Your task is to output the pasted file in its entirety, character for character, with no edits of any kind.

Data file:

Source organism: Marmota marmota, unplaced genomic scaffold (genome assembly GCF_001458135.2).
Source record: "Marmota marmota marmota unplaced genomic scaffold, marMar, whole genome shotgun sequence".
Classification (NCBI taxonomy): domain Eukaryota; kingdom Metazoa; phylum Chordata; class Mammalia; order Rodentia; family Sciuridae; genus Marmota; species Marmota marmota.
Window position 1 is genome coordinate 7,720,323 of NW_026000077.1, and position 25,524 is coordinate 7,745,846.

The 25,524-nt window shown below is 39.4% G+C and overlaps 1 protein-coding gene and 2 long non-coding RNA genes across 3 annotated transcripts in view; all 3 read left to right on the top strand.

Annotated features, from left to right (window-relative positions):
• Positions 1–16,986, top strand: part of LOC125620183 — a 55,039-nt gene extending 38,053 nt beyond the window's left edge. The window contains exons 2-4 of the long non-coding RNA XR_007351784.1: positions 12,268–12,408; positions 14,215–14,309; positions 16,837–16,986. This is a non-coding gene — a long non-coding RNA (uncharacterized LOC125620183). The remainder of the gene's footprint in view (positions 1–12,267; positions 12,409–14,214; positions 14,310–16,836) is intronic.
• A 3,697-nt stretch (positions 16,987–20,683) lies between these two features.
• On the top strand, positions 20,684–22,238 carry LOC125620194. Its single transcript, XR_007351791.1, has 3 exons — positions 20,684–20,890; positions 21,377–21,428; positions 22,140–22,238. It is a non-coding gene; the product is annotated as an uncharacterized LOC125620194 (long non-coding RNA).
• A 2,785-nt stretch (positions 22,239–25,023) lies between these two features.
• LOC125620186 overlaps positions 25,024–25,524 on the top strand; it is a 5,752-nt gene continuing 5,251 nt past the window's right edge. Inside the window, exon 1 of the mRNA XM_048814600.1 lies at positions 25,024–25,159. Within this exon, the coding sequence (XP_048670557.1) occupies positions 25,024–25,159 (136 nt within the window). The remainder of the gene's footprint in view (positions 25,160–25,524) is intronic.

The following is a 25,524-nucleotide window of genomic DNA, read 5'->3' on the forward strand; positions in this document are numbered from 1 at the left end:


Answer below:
Source organism: Marmota marmota, unplaced genomic scaffold (genome assembly GCF_001458135.2).
Source record: "Marmota marmota marmota unplaced genomic scaffold, marMar, whole genome shotgun sequence".
Classification (NCBI taxonomy): domain Eukaryota; kingdom Metazoa; phylum Chordata; class Mammalia; order Rodentia; family Sciuridae; genus Marmota; species Marmota marmota.
Window position 1 is genome coordinate 7,720,323 of NW_026000077.1, and position 25,524 is coordinate 7,745,846.

The 25,524-nt window shown below is 39.4% G+C and overlaps 1 protein-coding gene and 2 long non-coding RNA genes across 3 annotated transcripts in view; all 3 read left to right on the top strand.

Annotated features, from left to right (window-relative positions):
• Positions 1–16,986, top strand: part of LOC125620183 — a 55,039-nt gene extending 38,053 nt beyond the window's left edge. The window contains exons 2-4 of the long non-coding RNA XR_007351784.1: positions 12,268–12,408; positions 14,215–14,309; positions 16,837–16,986. This is a non-coding gene — a long non-coding RNA (uncharacterized LOC125620183). The remainder of the gene's footprint in view (positions 1–12,267; positions 12,409–14,214; positions 14,310–16,836) is intronic.
• A 3,697-nt stretch (positions 16,987–20,683) lies between these two features.
• On the top strand, positions 20,684–22,238 carry LOC125620194. Its single transcript, XR_007351791.1, has 3 exons — positions 20,684–20,890; positions 21,377–21,428; positions 22,140–22,238. It is a non-coding gene; the product is annotated as an uncharacterized LOC125620194 (long non-coding RNA).
• A 2,785-nt stretch (positions 22,239–25,023) lies between these two features.
• LOC125620186 overlaps positions 25,024–25,524 on the top strand; it is a 5,752-nt gene continuing 5,251 nt past the window's right edge. Inside the window, exon 1 of the mRNA XM_048814600.1 lies at positions 25,024–25,159. Within this exon, the coding sequence (XP_048670557.1) occupies positions 25,024–25,159 (136 nt within the window). The remainder of the gene's footprint in view (positions 25,160–25,524) is intronic.

The following is a 25,524-nucleotide window of genomic DNA, read 5'->3' on the forward strand; positions in this document are numbered from 1 at the left end: